If you decide for God, living a life of God-worship, it follows that you don’t fuss about what’s on the table at mealtimes or whether the clothes in your closet are in fashion. There is far more to your life than the food you put in your stomach, more to your outer appearance than the clothes you hang on your body. Look at the birds, free and unfettered, not tied down to a job description, careless in the care of God. And you count far more to him than the birds.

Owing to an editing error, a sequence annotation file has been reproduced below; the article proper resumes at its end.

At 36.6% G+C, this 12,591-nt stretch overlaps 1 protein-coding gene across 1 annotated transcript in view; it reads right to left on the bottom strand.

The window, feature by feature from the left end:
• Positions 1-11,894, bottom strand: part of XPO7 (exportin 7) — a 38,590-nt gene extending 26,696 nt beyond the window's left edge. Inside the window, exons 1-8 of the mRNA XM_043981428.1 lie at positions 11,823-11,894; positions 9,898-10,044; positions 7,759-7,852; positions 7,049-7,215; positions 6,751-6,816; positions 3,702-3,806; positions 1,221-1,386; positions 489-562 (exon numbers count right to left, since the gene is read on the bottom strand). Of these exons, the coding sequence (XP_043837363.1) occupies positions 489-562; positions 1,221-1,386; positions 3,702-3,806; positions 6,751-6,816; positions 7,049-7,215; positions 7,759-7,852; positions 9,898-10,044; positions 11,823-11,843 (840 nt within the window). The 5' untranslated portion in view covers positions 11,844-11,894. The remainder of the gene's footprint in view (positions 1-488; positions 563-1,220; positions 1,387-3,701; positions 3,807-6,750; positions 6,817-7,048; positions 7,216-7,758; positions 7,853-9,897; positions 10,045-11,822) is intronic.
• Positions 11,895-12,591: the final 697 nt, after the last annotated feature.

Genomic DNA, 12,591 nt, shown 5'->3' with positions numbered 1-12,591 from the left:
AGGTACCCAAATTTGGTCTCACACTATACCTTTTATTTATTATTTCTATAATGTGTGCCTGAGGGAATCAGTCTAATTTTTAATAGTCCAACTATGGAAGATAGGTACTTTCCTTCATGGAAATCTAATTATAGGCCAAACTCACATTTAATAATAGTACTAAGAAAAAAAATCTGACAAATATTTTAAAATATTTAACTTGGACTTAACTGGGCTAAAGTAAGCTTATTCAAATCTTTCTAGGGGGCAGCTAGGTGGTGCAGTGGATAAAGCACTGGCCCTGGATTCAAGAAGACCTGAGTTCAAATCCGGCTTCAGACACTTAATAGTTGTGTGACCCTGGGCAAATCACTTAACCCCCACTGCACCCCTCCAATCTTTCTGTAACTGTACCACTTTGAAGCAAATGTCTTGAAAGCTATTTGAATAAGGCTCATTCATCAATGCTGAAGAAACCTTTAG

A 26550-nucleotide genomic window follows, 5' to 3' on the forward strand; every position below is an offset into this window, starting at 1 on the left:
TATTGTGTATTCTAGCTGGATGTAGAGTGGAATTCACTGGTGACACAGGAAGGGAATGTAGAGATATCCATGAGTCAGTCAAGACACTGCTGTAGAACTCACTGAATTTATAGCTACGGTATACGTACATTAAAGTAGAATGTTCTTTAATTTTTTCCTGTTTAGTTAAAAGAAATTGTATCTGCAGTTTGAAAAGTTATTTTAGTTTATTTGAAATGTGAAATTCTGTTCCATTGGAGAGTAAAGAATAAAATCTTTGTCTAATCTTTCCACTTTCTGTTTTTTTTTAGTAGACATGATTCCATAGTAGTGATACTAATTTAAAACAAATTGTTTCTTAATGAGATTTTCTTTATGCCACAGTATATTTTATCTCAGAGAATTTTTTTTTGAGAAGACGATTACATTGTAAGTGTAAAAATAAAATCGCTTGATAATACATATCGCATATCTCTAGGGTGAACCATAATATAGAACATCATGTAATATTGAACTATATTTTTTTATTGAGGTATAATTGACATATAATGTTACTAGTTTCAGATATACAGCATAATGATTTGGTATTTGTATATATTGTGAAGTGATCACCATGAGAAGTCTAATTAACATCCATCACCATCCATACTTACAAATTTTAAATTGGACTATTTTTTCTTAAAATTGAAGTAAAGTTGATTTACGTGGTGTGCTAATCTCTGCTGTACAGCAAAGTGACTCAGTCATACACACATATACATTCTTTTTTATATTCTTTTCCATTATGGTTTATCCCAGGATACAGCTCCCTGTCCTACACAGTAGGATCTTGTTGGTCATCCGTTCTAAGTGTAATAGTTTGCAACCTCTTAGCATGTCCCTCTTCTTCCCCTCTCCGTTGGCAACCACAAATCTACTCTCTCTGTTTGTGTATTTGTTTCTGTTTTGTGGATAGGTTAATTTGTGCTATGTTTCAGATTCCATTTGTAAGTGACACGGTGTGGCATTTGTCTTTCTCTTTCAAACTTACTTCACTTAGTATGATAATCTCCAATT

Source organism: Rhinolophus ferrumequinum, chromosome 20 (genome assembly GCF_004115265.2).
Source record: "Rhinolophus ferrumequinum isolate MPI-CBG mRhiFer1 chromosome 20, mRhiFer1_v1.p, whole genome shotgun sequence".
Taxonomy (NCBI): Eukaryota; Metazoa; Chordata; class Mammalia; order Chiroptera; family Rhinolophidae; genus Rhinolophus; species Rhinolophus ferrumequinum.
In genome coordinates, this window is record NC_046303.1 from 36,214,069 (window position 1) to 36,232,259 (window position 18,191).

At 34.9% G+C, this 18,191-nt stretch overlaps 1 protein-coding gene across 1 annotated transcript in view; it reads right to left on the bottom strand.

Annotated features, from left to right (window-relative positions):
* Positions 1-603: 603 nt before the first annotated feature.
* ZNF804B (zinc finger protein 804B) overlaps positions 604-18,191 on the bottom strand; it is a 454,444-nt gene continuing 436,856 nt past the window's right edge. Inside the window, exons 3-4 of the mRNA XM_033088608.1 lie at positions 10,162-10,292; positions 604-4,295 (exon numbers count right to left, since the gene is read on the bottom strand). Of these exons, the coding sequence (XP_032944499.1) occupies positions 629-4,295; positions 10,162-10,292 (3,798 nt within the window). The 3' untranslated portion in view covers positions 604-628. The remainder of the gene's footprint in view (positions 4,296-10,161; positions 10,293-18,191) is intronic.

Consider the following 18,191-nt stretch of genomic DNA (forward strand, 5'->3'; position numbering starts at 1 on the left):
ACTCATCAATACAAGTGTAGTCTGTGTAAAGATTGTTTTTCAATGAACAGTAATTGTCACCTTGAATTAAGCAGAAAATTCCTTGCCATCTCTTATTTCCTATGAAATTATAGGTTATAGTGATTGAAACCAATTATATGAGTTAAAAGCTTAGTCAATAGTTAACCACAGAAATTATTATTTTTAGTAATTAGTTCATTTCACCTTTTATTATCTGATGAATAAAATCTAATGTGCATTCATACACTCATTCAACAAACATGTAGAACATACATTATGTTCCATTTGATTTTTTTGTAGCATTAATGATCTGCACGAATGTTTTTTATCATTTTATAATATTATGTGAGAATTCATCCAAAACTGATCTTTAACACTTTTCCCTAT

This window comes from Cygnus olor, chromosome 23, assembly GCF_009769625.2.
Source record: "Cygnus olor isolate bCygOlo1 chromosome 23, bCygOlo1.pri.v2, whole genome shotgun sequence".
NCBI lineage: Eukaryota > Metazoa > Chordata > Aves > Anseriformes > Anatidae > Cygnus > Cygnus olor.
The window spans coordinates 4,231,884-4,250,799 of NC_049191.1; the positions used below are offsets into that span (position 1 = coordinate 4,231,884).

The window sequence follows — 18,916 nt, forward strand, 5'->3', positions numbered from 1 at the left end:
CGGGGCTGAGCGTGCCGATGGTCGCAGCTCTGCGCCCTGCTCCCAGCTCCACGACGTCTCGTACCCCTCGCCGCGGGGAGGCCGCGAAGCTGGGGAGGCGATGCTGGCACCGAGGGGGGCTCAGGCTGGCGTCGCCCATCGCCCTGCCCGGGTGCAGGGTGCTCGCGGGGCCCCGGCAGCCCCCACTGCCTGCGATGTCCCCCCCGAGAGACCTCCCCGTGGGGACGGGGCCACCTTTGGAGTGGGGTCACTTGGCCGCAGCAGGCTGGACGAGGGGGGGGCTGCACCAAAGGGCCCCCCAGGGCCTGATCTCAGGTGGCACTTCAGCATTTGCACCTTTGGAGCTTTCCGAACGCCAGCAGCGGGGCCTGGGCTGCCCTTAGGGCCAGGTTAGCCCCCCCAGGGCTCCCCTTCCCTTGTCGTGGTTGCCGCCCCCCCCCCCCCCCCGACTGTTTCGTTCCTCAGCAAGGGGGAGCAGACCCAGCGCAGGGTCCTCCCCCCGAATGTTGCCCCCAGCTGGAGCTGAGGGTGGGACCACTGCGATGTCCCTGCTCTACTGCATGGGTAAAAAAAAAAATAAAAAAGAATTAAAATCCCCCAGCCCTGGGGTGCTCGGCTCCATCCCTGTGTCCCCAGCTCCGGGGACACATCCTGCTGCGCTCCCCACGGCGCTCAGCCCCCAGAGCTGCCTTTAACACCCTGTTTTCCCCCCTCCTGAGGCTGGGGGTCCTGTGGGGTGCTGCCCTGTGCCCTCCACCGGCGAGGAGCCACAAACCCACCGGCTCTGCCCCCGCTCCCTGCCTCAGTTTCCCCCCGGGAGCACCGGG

I know exactly zero people who live this out, including me. If I could calculate how much mental energy I have expended on food and clothes (and accessories), I would crawl shamefully into the nearest hole. Careless in the care of God? Not me. Free and unfettered? Don’t think so. And it’s not just food and clothes. Insert house, cars, vacations, finances, reputation, career. But life doesn’t work like that, we pragmatists say. People must give attention to making a living, putting food on the table, caring for our homes, looking our best, building a career. This is true, but we don’t just give attention to these things. We’re prone to obsess over them, depend on them, and I’ve done it for so long that I don’t know a good alternative way to live. And when I read radical words like “careless”, “free”, and “unfettered,” I tend to wave it off as Jesus going way overboard in order to make a point. But I’m guessing that Jesus didn’t say things he didn’t mean, and every translation of this sermon has him repeating the same message: calm down.